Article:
Thursday, September 17, 2015

When it appears the Word and prayer do not work. . .

Sermon for Pentecost 16, Proper 19B, preached on Sunday, September 13, 2015.

    The past weeks we have heard Jesus renew the call to faith, to trust in the Lord and in the promises of His Word.  Today we hear Him lament the faithless generation that does not trust what it claims to believe.  Though these words were spoken long ago, they could have been said today.  The disciples had been given the authority of Jesus' name to call people to repentance, to announce the kingdom, to heal, and to cast out demons.  But then they encountered one where this strategy did not work.
    What a strange story!  A demon who resists the Word of the Lord?  I think I have a computer like that.  You type in the right words but nothing happens.  That is how the disciples saw the Word of God.  You throw God’s Word at the problem and boom, things happen.  The Word of the Lord was to them a powerful weapon to use against the enemies and then they went away.  In the Name of Jesus!
    The truth is that sometimes that is exactly how we expect God’s Word and prayer to work.  We want a tool that we can use when we are in trouble, when we cannot handle things on our own, or when we meet up with an enemy too big for us to ignore.  But Jesus told His disciples and He tells us that we meet the Word of God on the plane of prayer where trust finds it voice.
    What is prayer?  Maybe it is easier to say what it is not.  It is not advice to God on how God ought to do His work.  Remember how God responded to Job.  Prayer is not a plan we present to God so that we can get Him on board on our side and we can get what it is we desire from Him.  Prayer is not some crystal ball to delve into the mind of God and predict the outcome.  Nor is prayer a secret code that turns a wish into a command simply by adding Jesus’ name to our laundry list of wants and desires.
    What prayer is meant to be is a conversation of faith – from the faithful who trust in the Lord to the God whose mercy is not in question.   By conversation that means we do not spend all our time talking but we listen as a people who believe in God’s good and gracious will and who are willing to trust everything to that good and gracious will.  This means praying the promises as well as our problems. 
    Prayer is our expression of confidence in that good and gracious will.  In this respect prayer is itself a form of witness or confession before the world.  When the world sees God’s people at prayer, the world is confronted with the picture of a people who believe in the Lord, who are confident of His mercy, who trust in His wisdom to grant them what is best, and who are content with God’s answer.
    Prayer is the willing trust that prays in every circumstance “Thy will be done.”  Even when we have told God what we want and poured out the desire of our heart, by praying in Jesus’ name we are trusting in the good and gracious will of God for the right answer at the right time.  Instead of cajoling God into giving us what we want, every prayer that ends in Jesus’ name is  an echo of the Garden where Jesus prayed, “Thy will be done.”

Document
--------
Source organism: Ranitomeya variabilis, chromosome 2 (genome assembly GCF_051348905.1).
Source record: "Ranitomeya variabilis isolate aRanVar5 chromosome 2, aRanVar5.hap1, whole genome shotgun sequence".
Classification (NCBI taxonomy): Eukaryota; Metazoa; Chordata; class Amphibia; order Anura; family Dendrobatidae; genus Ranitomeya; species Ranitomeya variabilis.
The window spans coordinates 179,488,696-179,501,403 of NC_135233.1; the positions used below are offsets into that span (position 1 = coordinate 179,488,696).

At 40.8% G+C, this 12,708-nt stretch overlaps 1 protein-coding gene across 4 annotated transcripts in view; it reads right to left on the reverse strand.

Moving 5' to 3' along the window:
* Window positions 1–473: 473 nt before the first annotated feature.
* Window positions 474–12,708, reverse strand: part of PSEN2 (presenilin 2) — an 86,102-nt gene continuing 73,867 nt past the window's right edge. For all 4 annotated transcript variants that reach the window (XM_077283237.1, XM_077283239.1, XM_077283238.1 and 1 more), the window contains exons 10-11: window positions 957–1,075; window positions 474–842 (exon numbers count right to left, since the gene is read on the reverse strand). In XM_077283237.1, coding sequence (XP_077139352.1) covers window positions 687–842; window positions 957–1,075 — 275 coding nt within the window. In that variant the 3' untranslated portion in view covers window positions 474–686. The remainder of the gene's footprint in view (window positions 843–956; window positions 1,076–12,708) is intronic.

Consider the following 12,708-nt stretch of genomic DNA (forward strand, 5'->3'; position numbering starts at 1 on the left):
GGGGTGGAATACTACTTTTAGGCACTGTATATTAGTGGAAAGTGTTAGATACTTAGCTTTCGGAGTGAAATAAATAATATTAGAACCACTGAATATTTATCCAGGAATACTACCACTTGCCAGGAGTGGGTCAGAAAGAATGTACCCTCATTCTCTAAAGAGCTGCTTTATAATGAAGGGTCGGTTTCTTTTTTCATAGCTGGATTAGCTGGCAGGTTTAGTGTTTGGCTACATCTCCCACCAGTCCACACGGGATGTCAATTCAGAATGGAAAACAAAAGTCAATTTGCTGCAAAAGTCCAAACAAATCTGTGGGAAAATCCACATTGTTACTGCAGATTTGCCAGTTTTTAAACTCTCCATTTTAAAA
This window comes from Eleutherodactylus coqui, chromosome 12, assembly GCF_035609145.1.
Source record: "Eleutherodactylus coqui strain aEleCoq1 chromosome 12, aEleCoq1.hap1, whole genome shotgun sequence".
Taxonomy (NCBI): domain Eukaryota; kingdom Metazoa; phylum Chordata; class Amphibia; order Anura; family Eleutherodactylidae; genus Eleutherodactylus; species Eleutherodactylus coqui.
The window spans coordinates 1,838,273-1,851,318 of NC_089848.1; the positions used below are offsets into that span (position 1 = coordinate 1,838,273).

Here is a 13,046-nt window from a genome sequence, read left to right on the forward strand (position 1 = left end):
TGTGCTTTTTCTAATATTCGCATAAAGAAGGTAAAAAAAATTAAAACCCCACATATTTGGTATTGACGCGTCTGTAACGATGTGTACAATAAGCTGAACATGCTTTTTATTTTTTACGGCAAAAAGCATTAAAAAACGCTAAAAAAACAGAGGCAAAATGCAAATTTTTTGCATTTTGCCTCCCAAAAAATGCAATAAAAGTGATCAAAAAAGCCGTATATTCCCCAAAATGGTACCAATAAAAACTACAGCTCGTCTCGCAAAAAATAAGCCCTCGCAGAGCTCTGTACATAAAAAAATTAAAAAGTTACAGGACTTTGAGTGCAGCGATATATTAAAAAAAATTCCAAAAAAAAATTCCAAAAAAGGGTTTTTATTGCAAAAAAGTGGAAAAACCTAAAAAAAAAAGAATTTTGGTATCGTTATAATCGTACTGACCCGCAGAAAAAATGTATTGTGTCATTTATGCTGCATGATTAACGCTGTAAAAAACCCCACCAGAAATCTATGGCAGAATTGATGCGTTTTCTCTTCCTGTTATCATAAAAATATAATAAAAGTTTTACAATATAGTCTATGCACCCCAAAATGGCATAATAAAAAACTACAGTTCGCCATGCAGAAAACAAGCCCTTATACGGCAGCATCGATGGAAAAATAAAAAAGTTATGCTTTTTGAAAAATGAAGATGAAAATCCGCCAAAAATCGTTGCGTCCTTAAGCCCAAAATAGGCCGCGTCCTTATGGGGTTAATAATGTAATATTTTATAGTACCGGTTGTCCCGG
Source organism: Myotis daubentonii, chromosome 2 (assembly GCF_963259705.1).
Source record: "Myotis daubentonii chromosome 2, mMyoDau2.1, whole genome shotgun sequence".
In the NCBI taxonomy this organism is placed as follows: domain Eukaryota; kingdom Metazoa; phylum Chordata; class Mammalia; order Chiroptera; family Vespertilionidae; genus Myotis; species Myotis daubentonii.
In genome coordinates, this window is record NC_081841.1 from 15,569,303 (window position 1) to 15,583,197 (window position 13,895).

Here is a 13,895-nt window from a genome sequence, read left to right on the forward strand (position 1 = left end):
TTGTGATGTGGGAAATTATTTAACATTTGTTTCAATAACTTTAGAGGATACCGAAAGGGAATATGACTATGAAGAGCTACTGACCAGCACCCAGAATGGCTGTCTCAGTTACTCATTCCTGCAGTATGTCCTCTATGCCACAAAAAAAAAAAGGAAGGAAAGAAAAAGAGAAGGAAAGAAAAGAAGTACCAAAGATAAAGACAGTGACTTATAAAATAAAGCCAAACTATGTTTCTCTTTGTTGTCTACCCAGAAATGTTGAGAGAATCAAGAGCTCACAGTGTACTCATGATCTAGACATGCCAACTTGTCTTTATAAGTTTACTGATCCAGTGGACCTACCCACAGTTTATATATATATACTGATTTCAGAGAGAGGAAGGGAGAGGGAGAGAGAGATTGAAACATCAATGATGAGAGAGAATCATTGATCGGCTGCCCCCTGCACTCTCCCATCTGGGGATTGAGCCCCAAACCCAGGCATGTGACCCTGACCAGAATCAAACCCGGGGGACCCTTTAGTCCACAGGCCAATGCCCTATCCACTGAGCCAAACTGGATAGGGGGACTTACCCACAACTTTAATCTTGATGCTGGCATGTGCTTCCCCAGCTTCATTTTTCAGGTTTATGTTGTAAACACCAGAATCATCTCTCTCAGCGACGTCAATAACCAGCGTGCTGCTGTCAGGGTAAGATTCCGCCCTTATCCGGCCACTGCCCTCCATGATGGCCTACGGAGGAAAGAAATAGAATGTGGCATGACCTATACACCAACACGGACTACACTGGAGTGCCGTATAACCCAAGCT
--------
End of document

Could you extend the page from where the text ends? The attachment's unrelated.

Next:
When you handle the Word of God, you better be prepared to handle it from the vantage point of a prayerful people who believe in the Word and promises of God.  The disciples thought Jesus had given them power.  What Jesus had given them is access to grace and mercy.  They thought they had a Word to throw at a problem and make it disappear but Jesus had given them the authority to address all things with the Word of the Lord from the vantage point of faith that God will act through His Word.
    When Scripture says everything is possible for him who believes, this is not a strategy to us to get what we want done by the God who acts at our beck and call.  No, indeed; this is a call to faith.  Lord, I believe.  Help my unbelief.  Look at how Jesus condemns the faithless generation – a people who want power but who refuse to trust in God’s revealed and promised mercy.
    We want wonder working power but the real power is the faith that trusts in and counts on God’s gracious will.  When Jesus acted, the people demurred.  This boy is dead.  The cause is lost.  Nothing more can be done.  But the faithful wait upon the Lord, content to trust in His mercy and having confidence in His grace – despite what they see. 
    God is faithful.  He will do it.  Perhaps our greatest failing as God’s people is not the long list of  old and familiar sins we commit week after week but our failure to trust in the gracious will of God and to believe His Word will do what it promises.  The mark of the Spirit’s work in us is not only holiness of life but confident trust. Then we will begin to understand the power of God’s Word.     Then we will be set free from the troublesome enemies of God and of our faith that prey upon our doubts.  Then we will discover what prayer is and we will make time for prayer.  Then we will rest our cares on Him who cares for us and our souls will know His perfect peace.
     We encounter the Word of God on the plane of prayer, of a people confident in that Word and confident of God's gracious will.  God is faithful.  He will do it.  Do not wring your hands but fold your hands and pray that Word against the problems that confront you and pray the promises God has made as your comfort.  Prayer is not only prompted by problems but the richest life of prayer is the fruit of confidence in God's promises and those promises prayed with as much fervor as our problem.  When we do this, the Word and prayer will cease being merely tools to use in time of need and we will delight in that Word and Will of God no matter what happens.  And God will bring all things to pass according to His promise.  Amen.

No comments: